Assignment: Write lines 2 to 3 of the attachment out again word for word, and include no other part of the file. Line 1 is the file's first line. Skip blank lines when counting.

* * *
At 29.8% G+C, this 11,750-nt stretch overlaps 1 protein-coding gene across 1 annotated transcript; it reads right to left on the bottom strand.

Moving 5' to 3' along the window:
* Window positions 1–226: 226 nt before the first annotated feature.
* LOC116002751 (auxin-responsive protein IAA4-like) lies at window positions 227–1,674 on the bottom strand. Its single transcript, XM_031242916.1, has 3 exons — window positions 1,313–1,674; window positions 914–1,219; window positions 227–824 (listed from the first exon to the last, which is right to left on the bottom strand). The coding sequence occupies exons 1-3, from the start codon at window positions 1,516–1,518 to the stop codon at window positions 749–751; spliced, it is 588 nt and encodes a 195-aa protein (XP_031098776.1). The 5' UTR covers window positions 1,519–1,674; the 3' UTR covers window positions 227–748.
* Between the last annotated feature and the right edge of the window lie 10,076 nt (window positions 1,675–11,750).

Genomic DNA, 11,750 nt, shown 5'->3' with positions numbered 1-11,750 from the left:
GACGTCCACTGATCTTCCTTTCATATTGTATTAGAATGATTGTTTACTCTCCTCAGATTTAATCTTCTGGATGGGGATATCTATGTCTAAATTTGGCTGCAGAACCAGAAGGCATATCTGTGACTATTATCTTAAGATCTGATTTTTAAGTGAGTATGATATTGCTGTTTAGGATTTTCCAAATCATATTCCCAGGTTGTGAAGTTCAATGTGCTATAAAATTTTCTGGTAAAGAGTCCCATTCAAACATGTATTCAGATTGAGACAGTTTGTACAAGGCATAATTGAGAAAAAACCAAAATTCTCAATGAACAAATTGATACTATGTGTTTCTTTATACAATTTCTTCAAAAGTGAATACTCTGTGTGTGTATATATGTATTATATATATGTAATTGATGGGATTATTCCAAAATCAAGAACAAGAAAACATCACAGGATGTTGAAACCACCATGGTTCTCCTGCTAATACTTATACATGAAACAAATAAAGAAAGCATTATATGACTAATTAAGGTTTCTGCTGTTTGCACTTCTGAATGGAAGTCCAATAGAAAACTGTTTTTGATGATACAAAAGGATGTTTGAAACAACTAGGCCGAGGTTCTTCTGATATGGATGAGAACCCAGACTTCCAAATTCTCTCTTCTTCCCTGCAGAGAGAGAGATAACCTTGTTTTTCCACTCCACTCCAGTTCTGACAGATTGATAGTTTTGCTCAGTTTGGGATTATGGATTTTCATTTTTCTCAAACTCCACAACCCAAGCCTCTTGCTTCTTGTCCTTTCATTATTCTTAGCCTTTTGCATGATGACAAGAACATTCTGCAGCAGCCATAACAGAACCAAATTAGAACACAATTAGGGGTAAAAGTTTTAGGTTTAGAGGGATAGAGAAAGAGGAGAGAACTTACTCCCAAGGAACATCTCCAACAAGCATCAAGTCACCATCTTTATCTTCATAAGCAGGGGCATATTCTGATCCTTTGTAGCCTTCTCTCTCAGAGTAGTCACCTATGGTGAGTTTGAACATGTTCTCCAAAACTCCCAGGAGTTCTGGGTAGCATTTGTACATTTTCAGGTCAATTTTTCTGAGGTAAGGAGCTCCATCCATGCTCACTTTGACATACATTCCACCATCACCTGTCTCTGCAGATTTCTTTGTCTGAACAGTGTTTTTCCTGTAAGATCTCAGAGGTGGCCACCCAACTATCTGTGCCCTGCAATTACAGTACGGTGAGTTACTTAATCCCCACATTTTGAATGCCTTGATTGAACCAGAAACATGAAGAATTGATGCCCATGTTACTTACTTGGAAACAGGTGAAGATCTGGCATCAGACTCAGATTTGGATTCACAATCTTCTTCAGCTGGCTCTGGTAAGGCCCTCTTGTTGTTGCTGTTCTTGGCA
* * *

Moving 5' to 3' along the window:
* Window positions 1–226: 226 nt before the first annotated feature.